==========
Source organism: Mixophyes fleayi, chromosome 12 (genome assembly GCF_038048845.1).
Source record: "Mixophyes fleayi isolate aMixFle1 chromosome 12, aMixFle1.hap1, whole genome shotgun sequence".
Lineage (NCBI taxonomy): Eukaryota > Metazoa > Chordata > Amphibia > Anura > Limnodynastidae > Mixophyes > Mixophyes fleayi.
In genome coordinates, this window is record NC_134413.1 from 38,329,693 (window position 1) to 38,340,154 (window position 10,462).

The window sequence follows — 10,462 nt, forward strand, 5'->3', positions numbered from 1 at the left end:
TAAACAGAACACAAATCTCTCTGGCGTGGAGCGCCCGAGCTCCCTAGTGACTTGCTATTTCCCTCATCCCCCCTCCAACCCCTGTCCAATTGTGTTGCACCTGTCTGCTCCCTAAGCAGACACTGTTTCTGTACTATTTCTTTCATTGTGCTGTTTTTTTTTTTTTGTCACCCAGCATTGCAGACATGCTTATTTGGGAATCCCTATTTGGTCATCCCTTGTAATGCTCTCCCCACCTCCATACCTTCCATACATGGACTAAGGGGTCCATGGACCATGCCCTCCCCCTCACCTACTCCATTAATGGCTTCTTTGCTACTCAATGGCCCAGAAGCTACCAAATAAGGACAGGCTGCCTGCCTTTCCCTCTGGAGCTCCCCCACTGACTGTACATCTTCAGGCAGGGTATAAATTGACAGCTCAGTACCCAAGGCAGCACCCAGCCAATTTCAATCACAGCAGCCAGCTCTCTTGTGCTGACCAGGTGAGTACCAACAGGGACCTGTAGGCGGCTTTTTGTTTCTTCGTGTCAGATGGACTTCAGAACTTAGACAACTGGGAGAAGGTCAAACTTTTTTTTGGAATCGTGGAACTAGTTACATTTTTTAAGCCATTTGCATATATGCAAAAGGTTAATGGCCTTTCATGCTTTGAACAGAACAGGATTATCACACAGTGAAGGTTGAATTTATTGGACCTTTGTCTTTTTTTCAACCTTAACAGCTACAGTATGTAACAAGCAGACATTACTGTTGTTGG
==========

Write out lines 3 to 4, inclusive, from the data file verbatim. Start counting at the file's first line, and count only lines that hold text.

Lineage (NCBI taxonomy): Eukaryota > Metazoa > Chordata > Amphibia > Anura > Limnodynastidae > Mixophyes > Mixophyes fleayi.
In genome coordinates, this window is record NC_134413.1 from 38,329,693 (window position 1) to 38,340,154 (window position 10,462).